Through our Child Care Support Services, the Prouty Center is the only local source of help and information in accessing high-quality early care and education programs in Windham County. Our Child Care Referral Program provides personalized counseling, consumer education and referral support for families in need of child care. The Child Care Financial Assistance Program assists families, including those whose child care options are limited due to financial constraints, mental health issues or other family challenges, in accessing state-sponsored child care tuition assistance. Through the Child and Adult Care Food Program, providers receive nutrition education and are reimbursed for serving USDA approved meals and snacks. The Early Learning Express Bookmobile is a traveling lending library which visits early care and education programs throughout Windham County.

Family Supportive Housing is a grant from the state Office of Economic Opportunity awarded after the local Housing Review Team recommended WPC apply on behalf of the community. This pilot is targeted to provide support for up to 2 years to families who are homeless and have children up to age 6, with the goal being finding and maintaining stable housing through skill development around parenting, tenancy and financial stability. The program can serve 24 to 30 families at a time, and staff work closely with Groundworks Shelter, Brattleboro Housing Authority, Windham and Windsor Housing Trust, Department of Children and Families Economic Services and Family Services (child protection), and Southeastern Vermont Community Action, among others.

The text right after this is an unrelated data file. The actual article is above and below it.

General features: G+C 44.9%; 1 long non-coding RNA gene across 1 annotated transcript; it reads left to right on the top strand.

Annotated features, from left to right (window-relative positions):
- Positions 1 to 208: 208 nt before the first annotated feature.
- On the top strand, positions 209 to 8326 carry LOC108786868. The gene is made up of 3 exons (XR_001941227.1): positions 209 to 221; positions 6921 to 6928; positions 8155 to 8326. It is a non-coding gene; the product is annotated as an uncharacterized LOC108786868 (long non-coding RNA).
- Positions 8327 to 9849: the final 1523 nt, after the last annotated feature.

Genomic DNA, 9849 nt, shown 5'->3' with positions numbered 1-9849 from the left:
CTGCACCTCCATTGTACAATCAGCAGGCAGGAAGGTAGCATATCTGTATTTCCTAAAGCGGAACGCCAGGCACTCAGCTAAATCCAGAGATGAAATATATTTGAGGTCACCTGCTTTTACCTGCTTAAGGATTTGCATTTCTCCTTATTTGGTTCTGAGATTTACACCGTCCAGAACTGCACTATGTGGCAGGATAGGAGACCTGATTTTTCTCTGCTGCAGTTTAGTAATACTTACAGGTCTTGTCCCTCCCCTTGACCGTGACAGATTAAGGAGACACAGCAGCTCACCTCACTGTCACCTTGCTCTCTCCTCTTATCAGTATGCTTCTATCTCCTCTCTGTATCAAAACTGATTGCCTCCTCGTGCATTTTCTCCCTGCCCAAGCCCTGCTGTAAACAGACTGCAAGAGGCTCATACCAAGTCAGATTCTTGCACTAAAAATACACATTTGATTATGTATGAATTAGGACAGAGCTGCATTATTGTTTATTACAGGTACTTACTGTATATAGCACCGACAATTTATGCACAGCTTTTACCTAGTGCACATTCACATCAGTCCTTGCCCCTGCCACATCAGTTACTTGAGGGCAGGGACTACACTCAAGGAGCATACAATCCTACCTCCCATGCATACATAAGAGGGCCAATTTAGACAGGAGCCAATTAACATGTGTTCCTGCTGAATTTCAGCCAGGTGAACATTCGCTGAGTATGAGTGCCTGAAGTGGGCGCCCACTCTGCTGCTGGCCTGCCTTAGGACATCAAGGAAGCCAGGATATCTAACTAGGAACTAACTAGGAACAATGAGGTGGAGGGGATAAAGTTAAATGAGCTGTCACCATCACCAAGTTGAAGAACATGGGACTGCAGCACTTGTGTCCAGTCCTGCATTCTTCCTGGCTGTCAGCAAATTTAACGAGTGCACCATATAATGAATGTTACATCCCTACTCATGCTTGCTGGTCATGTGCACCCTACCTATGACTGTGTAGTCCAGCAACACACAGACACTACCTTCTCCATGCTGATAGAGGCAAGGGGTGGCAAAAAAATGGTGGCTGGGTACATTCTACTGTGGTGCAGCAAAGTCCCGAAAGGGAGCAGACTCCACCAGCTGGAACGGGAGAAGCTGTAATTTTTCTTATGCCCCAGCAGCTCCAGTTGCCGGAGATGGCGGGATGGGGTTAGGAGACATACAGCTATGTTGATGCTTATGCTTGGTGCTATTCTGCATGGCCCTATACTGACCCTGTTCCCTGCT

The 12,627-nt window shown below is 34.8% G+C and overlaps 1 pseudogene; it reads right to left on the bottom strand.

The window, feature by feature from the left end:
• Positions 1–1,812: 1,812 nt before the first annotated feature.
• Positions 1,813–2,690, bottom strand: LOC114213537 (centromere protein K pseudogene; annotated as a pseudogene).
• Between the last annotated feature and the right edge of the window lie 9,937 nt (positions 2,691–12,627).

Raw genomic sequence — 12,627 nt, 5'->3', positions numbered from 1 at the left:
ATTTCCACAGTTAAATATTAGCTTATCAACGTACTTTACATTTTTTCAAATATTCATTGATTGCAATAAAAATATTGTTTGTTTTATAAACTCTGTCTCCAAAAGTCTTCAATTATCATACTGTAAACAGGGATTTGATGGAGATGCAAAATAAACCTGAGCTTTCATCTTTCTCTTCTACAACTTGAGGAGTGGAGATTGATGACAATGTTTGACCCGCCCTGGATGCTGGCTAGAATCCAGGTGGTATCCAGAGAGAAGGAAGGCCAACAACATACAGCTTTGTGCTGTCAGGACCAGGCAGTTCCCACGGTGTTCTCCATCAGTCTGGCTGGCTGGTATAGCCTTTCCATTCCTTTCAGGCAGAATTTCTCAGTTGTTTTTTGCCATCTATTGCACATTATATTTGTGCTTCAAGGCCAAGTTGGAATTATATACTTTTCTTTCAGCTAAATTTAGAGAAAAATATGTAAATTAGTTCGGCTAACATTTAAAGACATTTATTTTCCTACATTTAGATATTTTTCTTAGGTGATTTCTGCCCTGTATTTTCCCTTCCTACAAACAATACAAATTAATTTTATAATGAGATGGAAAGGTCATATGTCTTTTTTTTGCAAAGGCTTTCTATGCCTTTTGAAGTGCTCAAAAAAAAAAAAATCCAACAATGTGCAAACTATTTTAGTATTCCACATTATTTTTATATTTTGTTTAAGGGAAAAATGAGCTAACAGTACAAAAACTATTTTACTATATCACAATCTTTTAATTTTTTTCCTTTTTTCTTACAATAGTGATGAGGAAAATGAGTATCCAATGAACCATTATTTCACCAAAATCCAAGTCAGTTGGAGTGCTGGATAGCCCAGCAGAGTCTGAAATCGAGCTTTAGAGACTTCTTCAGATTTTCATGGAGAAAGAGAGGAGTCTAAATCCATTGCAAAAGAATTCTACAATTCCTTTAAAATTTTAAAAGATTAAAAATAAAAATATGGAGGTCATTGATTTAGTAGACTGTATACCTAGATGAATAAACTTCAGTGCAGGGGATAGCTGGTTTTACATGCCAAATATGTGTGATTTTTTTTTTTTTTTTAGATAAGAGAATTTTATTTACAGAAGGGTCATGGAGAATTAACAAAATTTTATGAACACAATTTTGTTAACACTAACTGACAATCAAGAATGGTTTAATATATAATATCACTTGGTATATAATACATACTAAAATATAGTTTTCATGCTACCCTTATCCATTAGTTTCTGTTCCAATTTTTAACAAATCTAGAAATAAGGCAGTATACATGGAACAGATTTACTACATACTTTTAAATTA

The Early Learning Center serves over 60 families with children 6 weeks to age 5 in an inclusive environment with both typically developing children and children with special needs. Over 75% of families receive financial assistance for tuition through the state subsidy system and/or Prouty scholarship. Children in protective custody through the Department of Children and Families (DCF) participate regularly in the program. ELC staff work closely with providers from CIS, ECSE and DCF to support this diversity of children successfully.

The Future

The Winston Prouty Center of tomorrow needs to expand to meet the growing need for quality services for young children and their families.

Our goals for the next 5 years are:

  • More families have access to quality early education opportunities.
  • More early childhood professionals are inclusive and practice best teaching methods.
  • More families are competent and confident and able to advocate for their child’s optimal development.
  • More families with children with special needs are able to participate in the community.